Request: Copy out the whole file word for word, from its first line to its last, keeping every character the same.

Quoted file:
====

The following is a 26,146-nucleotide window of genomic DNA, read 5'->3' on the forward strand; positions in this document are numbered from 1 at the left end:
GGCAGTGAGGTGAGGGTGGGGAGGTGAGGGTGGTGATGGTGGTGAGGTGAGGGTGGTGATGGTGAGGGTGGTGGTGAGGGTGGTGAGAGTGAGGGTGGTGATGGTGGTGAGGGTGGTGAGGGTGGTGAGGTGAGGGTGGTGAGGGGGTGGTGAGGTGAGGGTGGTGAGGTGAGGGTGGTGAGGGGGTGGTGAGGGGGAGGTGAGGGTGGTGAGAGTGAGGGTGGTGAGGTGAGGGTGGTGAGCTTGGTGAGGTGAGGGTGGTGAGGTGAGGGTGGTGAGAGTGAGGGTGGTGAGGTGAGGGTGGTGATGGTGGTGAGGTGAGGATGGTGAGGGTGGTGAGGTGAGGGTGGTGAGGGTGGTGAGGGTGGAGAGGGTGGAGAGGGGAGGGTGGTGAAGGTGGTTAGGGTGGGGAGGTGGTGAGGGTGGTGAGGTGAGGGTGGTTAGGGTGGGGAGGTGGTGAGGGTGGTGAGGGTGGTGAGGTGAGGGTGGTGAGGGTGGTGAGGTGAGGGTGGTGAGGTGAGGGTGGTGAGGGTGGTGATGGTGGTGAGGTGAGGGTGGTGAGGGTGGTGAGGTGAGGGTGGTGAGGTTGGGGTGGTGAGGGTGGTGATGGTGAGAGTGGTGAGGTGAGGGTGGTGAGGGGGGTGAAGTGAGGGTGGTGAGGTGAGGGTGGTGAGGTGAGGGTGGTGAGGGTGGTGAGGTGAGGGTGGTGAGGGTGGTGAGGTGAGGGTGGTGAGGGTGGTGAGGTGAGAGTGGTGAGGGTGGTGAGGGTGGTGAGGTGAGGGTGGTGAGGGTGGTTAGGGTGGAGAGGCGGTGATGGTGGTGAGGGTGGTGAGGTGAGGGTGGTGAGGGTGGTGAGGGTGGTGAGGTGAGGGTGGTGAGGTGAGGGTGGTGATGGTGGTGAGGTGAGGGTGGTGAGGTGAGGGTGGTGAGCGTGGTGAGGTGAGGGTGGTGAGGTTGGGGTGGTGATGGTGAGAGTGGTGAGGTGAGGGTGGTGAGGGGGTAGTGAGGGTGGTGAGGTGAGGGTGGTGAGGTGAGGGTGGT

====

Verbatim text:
The following is a 26,146-nucleotide window of genomic DNA, read 5'->3' on the forward strand; positions in this document are numbered from 1 at the left end:
GGCAGTGAGGTGAGGGTGGGGAGGTGAGGGTGGTGATGGTGGTGAGGTGAGGGTGGTGATGGTGAGGGTGGTGGTGAGGGTGGTGAGAGTGAGGGTGGTGATGGTGGTGAGGGTGGTGAGGGTGGTGAGGTGAGGGTGGTGAGGGGGTGGTGAGGTGAGGGTGGTGAGGTGAGGGTGGTGAGGGGGTGGTGAGGGGGAGGTGAGGGTGGTGAGAGTGAGGGTGGTGAGGTGAGGGTGGTGAGCTTGGTGAGGTGAGGGTGGTGAGGTGAGGGTGGTGAGAGTGAGGGTGGTGAGGTGAGGGTGGTGATGGTGGTGAGGTGAGGATGGTGAGGGTGGTGAGGTGAGGGTGGTGAGGGTGGTGAGGGTGGAGAGGGTGGAGAGGGGAGGGTGGTGAAGGTGGTTAGGGTGGGGAGGTGGTGAGGGTGGTGAGGTGAGGGTGGTTAGGGTGGGGAGGTGGTGAGGGTGGTGAGGGTGGTGAGGTGAGGGTGGTGAGGGTGGTGAGGTGAGGGTGGTGAGGTGAGGGTGGTGAGGGTGGTGATGGTGGTGAGGTGAGGGTGGTGAGGGTGGTGAGGTGAGGGTGGTGAGGTTGGGGTGGTGAGGGTGGTGATGGTGAGAGTGGTGAGGTGAGGGTGGTGAGGGGGGTGAAGTGAGGGTGGTGAGGTGAGGGTGGTGAGGTGAGGGTGGTGAGGGTGGTGAGGTGAGGGTGGTGAGGGTGGTGAGGTGAGGGTGGTGAGGGTGGTGAGGTGAGAGTGGTGAGGGTGGTGAGGGTGGTGAGGTGAGGGTGGTGAGGGTGGTTAGGGTGGAGAGGCGGTGATGGTGGTGAGGGTGGTGAGGTGAGGGTGGTGAGGGTGGTGAGGGTGGTGAGGTGAGGGTGGTGAGGTGAGGGTGGTGATGGTGGTGAGGTGAGGGTGGTGAGGTGAGGGTGGTGAGCGTGGTGAGGTGAGGGTGGTGAGGTTGGGGTGGTGATGGTGAGAGTGGTGAGGTGAGGGTGGTGAGGGGGTAGTGAGGGTGGTGAGGTGAGGGTGGTGAGGTGAGGGTGGT